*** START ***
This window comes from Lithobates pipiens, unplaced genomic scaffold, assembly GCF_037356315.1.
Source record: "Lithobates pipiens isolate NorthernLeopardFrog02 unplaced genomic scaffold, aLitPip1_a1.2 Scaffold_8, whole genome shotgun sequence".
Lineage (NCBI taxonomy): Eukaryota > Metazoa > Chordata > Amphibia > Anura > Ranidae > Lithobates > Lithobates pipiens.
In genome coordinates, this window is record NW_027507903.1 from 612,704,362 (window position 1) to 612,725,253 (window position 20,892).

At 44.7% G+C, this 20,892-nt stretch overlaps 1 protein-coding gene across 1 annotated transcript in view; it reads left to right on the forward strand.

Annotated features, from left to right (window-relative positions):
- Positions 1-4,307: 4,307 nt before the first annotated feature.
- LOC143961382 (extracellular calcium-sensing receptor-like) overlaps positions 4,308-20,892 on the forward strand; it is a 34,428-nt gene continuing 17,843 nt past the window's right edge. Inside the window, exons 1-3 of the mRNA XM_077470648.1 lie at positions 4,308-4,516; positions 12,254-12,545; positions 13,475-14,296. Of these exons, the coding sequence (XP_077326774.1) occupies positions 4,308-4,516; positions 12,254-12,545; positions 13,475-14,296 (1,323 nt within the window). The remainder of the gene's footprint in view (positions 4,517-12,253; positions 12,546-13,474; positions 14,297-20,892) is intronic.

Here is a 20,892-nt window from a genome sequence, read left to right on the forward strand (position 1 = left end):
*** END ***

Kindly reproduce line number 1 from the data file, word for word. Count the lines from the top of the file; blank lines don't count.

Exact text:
This window comes from Lithobates pipiens, unplaced genomic scaffold, assembly GCF_037356315.1.